On Wednesdays, I used to say to my children (and myself): “Don’t say, no, go with the flow,” which is perhaps why, in the absence of their presence, I wake on a quiet Wednesday morning to a spontaneous meditation of letting go.

Loved ones. Precious times. Personal highs (and lows.) Resentment. Bitterness. Dreams. Teeth. Muscle tone. Heartache.

There was a time when if I didn’t hold on tight, it would all be gone. Much like I ask the leaves to do when a strong wind comes too soon.

“Hold on!” I say, “Hold on!” not wanting a single leaf to leave before it’s reached its peak; before I’ve had every opportunity to savor its color as if such a thing is due.

How did I come upon such entitlement? Is it American? White? Middle class? Does such a subscription simply accompany each incarnation?

What if instead, I offered to the leaves and my heartbreak: “Let go! Let go! Let go!”

My stomach clenches at the thought like it did that September morning at the shore when they came to take my mother and carried her out in a bag right past her tomato plants, still ripening on the vine.

Didn’t she love her tomatoes. With salt. Don’t I still. 4 remain on my counter, the last of summer’s gifts.

And didn’t I feel, after she took her last breath, after we opened the bay window above her dead head–the whoosh of love. The freeing of energy. The opening of the door to heaven, whatever heaven may be.

To everything, there is a season, and sometimes the season is too short.

It’s this lack of certainty that unnerves me. Do I have 2 years left like her? Or will I be taken this year, suddenly, like my grandmother was at the age I am now? Or will I live on like her mother, long enough to dance at my great-granddaughter’s wedding? (Wasn’t my Nana something!)

My very first friend Glenn had Leukemia and maybe that explains my lifelong meditation on death or maybe it was my father’s and grandfathers’ occupation: physician, or one of my earliest jobs: in the morgue. Or maybe this is the pre-occupation of aging, “The apprenticeship,” as Whyte says, “With our own departure,” or maybe this is just the way my mind has always worked, like that of my firstborn’s, who was there when his grandmother died, asking me later or was it before:

“Where do faces go when they die?”

To which he responded himself:

“Faces don’t go to coffins. Faces go to God.”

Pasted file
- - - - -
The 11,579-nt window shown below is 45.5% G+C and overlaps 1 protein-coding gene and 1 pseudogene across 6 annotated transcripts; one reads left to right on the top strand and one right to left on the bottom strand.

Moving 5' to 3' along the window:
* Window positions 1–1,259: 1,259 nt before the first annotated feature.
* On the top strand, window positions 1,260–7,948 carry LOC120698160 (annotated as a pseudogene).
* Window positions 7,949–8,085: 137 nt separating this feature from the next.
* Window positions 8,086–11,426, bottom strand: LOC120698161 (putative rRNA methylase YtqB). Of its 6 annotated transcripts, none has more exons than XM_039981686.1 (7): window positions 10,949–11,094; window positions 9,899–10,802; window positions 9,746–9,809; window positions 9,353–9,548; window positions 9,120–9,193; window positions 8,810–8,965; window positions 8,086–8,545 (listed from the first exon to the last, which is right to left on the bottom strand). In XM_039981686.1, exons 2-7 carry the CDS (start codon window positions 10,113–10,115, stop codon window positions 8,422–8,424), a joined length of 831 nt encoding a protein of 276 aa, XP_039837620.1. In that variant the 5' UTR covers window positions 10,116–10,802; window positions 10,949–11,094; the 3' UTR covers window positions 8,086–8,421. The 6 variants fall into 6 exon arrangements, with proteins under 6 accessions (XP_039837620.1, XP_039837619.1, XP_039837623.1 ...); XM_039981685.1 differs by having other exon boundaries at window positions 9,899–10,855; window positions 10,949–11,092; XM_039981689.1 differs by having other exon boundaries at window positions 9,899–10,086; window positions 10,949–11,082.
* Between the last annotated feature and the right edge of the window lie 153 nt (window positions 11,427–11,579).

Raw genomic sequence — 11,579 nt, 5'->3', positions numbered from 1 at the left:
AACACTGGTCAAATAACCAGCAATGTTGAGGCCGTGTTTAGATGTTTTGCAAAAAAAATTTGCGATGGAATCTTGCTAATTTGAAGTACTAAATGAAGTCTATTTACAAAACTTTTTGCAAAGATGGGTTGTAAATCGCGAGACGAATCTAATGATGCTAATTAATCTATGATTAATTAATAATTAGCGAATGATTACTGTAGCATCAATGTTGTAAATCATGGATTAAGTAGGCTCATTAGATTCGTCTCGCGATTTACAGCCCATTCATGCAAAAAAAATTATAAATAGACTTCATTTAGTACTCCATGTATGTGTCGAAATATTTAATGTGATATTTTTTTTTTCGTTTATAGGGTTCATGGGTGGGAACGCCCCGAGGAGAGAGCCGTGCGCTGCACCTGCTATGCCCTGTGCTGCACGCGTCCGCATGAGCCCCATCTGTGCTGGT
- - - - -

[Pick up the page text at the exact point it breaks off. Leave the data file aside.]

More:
Or it could be the leaves barely yellow blowing from the trees, the house once filled now empty of children, my mother gone 18 years, too many days in a row of dark and dreary, and the light, this morning, returning, with a rosy hue, a perfect color–for relinquishing everything.

“Let go, let go, let go.”

I’ll give it a try.

~

AUTUMN

By Monza Naff

Urge me to drop every leaf I don’t need
Every task or habit I repeat past its season
Every sorrow I rehearse
Each unfulfilled hope I recall
Every person or possession
to which I cling-
Until my branches are bare,
until I hold fast
to Nothing

Blow me about
in your wild iron sky,
crush
all that’s puffed up,
fluff
all that in me needs
to go to seed,
send my shadows to sleep.

Tutor me
through straining night winds
In the passion of moan and pant
The gift of letting go
At the moment of most abundance
In the way of
falling apples, figs, maple leaves, pecans.

Open my eyes
to your languid light,
let me stare in your face
until I see no difference
between soar and fall

until I recognize
eternity
in single breaths,
faint whispers of cool air
through lungs.

Show me the way of dying
in glorious boldness
Yellow,gold, orange, rust, red, burgundy.

Posted in Apprenticeship with my own passing, Lanscape of Loss

in my face

in my face. lately. every day. in the morning. after sex. when saying goodbye. when taking in the sunset. maybe it’s my age. or my hormones. or the turn of summer. or that my mother & my grandmothers died in this decade. and maybe it’s time to turn around and say thank you. for the reminder that i don’t have forever. that nothing lasts. that this moment. is. everything.

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early august, 2017